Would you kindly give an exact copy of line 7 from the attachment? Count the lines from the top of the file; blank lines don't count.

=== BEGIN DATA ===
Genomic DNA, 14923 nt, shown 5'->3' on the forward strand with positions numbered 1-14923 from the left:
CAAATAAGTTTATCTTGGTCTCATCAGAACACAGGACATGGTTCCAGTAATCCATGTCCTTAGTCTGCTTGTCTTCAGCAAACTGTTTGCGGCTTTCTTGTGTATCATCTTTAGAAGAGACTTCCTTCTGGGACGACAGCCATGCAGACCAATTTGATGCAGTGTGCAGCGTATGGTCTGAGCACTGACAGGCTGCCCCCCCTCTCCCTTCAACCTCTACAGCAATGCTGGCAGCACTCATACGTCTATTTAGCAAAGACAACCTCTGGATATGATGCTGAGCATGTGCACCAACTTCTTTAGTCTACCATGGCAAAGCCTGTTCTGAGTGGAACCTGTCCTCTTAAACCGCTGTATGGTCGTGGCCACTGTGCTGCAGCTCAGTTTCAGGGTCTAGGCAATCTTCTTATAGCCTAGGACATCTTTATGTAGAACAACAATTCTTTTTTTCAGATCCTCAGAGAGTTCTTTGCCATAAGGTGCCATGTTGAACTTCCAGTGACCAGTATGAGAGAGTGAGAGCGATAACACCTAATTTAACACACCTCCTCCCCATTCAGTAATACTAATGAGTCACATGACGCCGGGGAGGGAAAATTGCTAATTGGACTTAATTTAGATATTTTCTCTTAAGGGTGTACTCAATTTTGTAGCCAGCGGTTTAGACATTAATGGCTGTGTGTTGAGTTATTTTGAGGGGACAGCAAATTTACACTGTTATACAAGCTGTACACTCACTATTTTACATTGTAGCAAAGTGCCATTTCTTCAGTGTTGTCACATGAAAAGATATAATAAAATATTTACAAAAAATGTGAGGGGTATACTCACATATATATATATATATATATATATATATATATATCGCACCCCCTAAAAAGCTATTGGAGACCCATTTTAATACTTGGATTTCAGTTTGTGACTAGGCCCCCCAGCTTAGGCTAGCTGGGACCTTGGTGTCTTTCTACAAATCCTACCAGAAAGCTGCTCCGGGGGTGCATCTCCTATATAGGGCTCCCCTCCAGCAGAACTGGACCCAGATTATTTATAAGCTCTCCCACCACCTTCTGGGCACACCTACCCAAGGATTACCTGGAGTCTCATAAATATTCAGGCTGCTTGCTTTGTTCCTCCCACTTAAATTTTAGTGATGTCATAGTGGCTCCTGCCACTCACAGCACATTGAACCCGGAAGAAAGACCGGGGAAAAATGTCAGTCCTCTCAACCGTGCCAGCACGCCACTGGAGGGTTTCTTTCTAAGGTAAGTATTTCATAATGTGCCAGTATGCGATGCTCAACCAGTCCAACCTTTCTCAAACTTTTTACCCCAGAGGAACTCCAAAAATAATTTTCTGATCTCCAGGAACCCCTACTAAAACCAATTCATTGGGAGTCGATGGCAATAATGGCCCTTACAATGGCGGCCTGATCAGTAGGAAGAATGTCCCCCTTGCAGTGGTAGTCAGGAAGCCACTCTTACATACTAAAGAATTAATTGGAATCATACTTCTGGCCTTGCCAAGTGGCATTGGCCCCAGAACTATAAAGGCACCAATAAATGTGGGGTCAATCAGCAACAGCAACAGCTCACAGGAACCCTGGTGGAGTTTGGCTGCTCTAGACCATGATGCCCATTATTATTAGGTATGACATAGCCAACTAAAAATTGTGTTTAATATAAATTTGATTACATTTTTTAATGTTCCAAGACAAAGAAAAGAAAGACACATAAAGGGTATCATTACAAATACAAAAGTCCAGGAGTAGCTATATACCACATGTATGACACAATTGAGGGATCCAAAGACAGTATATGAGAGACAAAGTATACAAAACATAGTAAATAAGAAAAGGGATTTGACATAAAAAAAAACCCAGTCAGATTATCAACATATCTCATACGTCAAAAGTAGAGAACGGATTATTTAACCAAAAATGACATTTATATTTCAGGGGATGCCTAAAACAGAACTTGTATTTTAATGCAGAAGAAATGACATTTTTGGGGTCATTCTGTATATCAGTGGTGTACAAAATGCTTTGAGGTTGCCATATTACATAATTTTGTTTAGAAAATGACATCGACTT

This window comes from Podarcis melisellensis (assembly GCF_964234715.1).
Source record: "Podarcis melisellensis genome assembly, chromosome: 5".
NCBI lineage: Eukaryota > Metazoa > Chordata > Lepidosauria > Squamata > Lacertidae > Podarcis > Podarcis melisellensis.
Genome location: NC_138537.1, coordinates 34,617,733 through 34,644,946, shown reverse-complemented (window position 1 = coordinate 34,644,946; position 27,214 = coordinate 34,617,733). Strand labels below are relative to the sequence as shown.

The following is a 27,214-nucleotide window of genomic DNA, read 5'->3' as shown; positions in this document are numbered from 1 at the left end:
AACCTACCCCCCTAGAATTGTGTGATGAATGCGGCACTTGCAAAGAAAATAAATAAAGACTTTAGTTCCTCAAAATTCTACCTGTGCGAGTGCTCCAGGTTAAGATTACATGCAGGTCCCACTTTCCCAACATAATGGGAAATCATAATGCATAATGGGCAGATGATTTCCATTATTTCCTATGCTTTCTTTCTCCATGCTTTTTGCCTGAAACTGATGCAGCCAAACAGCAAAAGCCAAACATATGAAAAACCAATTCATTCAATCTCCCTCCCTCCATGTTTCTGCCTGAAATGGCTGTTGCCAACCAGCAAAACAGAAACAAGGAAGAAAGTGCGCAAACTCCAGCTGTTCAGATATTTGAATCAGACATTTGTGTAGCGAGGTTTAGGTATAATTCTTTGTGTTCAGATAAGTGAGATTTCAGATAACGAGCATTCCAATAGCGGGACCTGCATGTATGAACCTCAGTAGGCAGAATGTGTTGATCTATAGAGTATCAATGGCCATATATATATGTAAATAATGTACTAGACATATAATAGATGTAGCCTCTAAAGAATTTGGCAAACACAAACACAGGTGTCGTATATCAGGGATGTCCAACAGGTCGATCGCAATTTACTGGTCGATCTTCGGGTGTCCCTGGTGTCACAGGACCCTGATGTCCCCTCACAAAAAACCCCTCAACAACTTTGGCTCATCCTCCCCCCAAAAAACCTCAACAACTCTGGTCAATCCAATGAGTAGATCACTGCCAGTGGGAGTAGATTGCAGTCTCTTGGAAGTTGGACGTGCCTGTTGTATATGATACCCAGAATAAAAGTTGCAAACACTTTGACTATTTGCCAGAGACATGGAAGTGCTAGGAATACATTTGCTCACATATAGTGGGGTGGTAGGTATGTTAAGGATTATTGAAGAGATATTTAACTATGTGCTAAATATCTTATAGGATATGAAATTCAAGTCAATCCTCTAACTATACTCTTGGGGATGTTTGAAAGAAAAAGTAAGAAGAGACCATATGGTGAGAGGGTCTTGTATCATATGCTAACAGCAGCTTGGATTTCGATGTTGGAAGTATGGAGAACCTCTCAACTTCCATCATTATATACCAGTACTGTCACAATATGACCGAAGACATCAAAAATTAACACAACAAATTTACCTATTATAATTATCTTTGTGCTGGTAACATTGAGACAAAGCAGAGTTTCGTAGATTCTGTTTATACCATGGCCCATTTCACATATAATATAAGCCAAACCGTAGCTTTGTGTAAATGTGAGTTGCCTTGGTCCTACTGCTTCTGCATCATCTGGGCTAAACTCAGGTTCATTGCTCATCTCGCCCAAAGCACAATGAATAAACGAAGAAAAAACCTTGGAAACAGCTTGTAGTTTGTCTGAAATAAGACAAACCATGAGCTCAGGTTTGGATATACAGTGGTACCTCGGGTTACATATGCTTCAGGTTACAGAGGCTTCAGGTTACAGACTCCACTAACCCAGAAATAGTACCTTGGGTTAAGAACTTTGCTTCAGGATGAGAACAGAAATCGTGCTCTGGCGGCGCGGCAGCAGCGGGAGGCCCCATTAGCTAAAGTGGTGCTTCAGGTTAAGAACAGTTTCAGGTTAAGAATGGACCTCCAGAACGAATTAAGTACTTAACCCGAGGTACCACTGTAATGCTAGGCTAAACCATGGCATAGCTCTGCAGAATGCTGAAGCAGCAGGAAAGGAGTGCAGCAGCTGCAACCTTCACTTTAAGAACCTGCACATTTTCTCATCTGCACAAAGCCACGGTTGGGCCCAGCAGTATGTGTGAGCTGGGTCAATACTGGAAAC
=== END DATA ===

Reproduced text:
The following is a 27,214-nucleotide window of genomic DNA, read 5'->3' as shown; positions in this document are numbered from 1 at the left end: